Why Do Bolts & Screws Become Loose – How to Stop Screws From Loosening


Screws and bolts can get loose over time due to a combination of several factors, which brings some risks. This post will present the reasons why bolts and screws get loose and how to stop them from loosening.

Why Do Bolts & Screws Become Loose?

1. Vibrations: When a machine or equipment is in use, vibrations from moving parts can cause the bolts to gradually become loose.

2. Thermal expansion and contraction: Fluctuations in temperature can cause the materials around the bolt to expand or contract, leading to a loss of tension in the bolt.

3. Material fatigue: Over time, the repeated stress on the bolt can cause it to weaken and deform, leading to a loss of tension.

4. Insufficient torque during installation: If a bolt is not tightened to the necessary torque specifications during installation, it can become loose over time.

5. Corrosion: Exposure to moisture or other corrosive substances can weaken the bolt and cause it to become loose.

6. Joint relaxation: Over time, the materials around the bolt can “settle” into their positions, causing the bolt to lose some of its initial tension.

7. Improper use: If the machine or equipment is used in a way that puts excessive stress on the bolts, it can cause them to become loose over time.


What is the risk of screw loosening?

Screw loosening can pose different risks depending on the context where it occurs. In some cases, it may cause machinery or equipment malfunction, structural instability, or failure. In medical implants, screw loosening can lead to a loss of fixation or stability, causing pain, discomfort, and potential revision surgery. Overall, it is important to monitor and address screw loosening promptly to prevent further complications.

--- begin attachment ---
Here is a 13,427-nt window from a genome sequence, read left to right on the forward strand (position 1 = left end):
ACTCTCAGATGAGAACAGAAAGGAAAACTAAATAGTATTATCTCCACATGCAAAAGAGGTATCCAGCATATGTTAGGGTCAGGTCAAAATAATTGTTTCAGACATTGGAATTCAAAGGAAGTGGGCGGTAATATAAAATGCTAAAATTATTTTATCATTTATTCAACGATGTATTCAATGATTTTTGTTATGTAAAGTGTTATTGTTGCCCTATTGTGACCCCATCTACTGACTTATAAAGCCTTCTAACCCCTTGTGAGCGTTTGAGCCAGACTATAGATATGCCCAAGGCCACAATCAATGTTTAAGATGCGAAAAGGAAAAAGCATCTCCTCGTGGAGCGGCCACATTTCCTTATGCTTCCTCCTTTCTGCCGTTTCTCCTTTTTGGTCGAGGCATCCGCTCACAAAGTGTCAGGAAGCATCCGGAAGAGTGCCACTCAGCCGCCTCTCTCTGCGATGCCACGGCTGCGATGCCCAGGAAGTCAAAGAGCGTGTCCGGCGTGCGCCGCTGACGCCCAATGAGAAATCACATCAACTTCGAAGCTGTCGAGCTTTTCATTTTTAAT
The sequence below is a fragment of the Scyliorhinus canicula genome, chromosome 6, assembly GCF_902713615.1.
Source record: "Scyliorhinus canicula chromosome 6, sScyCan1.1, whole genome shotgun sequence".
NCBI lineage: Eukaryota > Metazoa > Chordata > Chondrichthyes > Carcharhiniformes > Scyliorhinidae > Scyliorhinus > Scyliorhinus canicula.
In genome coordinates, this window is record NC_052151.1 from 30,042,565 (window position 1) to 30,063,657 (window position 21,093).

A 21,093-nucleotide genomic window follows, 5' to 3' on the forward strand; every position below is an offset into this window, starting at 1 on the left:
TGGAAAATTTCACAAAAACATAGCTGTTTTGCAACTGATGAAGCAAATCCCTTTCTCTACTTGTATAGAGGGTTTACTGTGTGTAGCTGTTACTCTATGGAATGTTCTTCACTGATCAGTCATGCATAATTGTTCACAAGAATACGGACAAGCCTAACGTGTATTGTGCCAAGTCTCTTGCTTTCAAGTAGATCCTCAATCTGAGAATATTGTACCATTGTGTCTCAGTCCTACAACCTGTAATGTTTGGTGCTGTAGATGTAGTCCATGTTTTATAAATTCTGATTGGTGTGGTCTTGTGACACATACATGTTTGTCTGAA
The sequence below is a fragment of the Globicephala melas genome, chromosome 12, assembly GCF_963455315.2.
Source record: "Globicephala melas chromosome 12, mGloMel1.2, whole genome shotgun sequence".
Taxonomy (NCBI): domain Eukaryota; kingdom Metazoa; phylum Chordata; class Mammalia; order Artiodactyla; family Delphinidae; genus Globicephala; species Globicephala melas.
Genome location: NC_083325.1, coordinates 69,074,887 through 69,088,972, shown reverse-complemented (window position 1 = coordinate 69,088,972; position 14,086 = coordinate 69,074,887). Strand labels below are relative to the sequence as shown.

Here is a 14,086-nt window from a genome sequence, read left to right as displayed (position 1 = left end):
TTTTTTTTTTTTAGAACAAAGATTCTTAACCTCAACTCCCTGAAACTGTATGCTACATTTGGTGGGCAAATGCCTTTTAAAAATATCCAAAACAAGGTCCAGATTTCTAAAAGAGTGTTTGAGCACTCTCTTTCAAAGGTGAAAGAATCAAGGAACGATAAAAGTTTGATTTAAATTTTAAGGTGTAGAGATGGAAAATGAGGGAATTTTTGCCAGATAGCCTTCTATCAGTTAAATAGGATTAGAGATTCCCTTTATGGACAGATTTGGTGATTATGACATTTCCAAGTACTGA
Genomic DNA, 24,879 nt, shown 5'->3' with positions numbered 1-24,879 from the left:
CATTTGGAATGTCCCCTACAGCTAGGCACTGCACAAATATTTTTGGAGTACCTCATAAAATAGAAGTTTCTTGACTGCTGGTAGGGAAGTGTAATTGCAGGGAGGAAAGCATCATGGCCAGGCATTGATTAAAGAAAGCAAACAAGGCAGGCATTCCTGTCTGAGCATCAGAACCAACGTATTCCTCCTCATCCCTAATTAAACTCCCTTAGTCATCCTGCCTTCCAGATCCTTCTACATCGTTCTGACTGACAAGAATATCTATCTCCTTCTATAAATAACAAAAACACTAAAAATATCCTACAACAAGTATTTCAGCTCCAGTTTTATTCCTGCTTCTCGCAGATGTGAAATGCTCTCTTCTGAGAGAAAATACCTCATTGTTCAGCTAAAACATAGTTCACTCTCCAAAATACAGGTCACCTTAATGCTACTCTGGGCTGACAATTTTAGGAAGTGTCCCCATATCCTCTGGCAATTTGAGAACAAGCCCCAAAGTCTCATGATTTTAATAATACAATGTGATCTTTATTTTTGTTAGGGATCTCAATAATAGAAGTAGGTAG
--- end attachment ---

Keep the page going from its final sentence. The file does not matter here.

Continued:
How to Stop Screws From Loosening?

1. Tighten screws to the appropriate torque specification using a torque wrench or other suitable tool.

2. Use thread-locking compounds such as Loctite to provide a chemical seal and prevent screws from vibrating loose.

3. Employ locking mechanisms, such as lock washers or Nylon-insert nuts, to prevent screws from rotating and loosening.

4. Use adhesive bonding techniques, such as using epoxy or other suitable adhesives to secure screws and fasteners in place.

5. Consider using anti-vibration pads or dampers to reduce vibrations that can cause screws to loosen.


How often should you tighten screws?

The frequency of screw tightening depends on the specific application and the conditions under which the screws are used. In some cases, screws may need to be tightened frequently, such as in machinery subject to frequent vibration. In other cases, screws may require less frequent tightening, such as in stationary structures. As a general rule, it is advisable to inspect screws periodically and retighten them as needed. The frequency of inspection and tightening can vary widely, from daily or weekly checks to less frequent inspections, depending on the application. In some cases, it may be useful to establish a maintenance schedule that includes regular inspection and tightening of screws. The best approach is to monitor screws regularly and tighten them as needed, taking into account the specific application and conditions under which they are used. If you have any concerns about the frequency of screw tightening in your specific context, it is recommended to consult with a knowledgeable professional.


When should you stop tightening a screw?

Stop tightening a screw when it has reached the appropriate torque specification. If a screw is tightened beyond its recommended torque limit, it can cause damage to the screw, and the surrounding material, or lead to other problems such as thread stripping. It is essential to follow the manufacturer’s recommendations on torque settings or consult with a knowledgeable professional if the recommended settings are unclear. Additionally, some applications may require additional measures or techniques to ensure proper tightenings, such as using a torque wrench or other suitable tool.